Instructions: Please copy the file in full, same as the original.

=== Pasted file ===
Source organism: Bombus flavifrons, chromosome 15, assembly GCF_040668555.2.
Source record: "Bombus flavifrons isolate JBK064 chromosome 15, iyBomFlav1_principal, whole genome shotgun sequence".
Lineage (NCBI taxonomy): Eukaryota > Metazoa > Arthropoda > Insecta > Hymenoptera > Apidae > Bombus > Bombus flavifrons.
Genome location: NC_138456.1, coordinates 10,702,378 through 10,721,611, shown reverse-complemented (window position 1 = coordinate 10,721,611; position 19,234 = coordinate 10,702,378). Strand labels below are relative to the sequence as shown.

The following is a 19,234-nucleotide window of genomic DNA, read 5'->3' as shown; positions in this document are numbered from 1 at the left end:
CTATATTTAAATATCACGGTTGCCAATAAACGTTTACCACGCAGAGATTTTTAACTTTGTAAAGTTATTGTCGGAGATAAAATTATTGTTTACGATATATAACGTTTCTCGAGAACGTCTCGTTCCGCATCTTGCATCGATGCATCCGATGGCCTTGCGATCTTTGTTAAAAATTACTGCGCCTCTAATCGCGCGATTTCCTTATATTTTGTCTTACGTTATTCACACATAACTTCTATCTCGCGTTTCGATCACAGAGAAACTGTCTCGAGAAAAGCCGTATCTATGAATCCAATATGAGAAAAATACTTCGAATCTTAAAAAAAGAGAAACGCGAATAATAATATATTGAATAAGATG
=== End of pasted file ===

Source organism: Bombus flavifrons, chromosome 15, assembly GCF_040668555.2.
Source record: "Bombus flavifrons isolate JBK064 chromosome 15, iyBomFlav1_principal, whole genome shotgun sequence".
Lineage (NCBI taxonomy): Eukaryota > Metazoa > Arthropoda > Insecta > Hymenoptera > Apidae > Bombus > Bombus flavifrons.
Genome location: NC_138456.1, coordinates 10,702,378 through 10,721,611, shown reverse-complemented (window position 1 = coordinate 10,721,611; position 19,234 = coordinate 10,702,378). Strand labels below are relative to the sequence as shown.

The following is a 19,234-nucleotide window of genomic DNA, read 5'->3' as shown; positions in this document are numbered from 1 at the left end:
CTATATTTAAATATCACGGTTGCCAATAAACGTTTACCACGCAGAGATTTTTAACTTTGTAAAGTTATTGTCGGAGATAAAATTATTGTTTACGATATATAACGTTTCTCGAGAACGTCTCGTTCCGCATCTTGCATCGATGCATCCGATGGCCTTGCGATCTTTGTTAAAAATTACTGCGCCTCTAATCGCGCGATTTCCTTATATTTTGTCTTACGTTATTCACACATAACTTCTATCTCGCGTTTCGATCACAGAGAAACTGTCTCGAGAAAAGCCGTATCTATGAATCCAATATGAGAAAAATACTTCGAATCTTAAAAAAAGAGAAACGCGAATAATAATATATTGAATAAGATG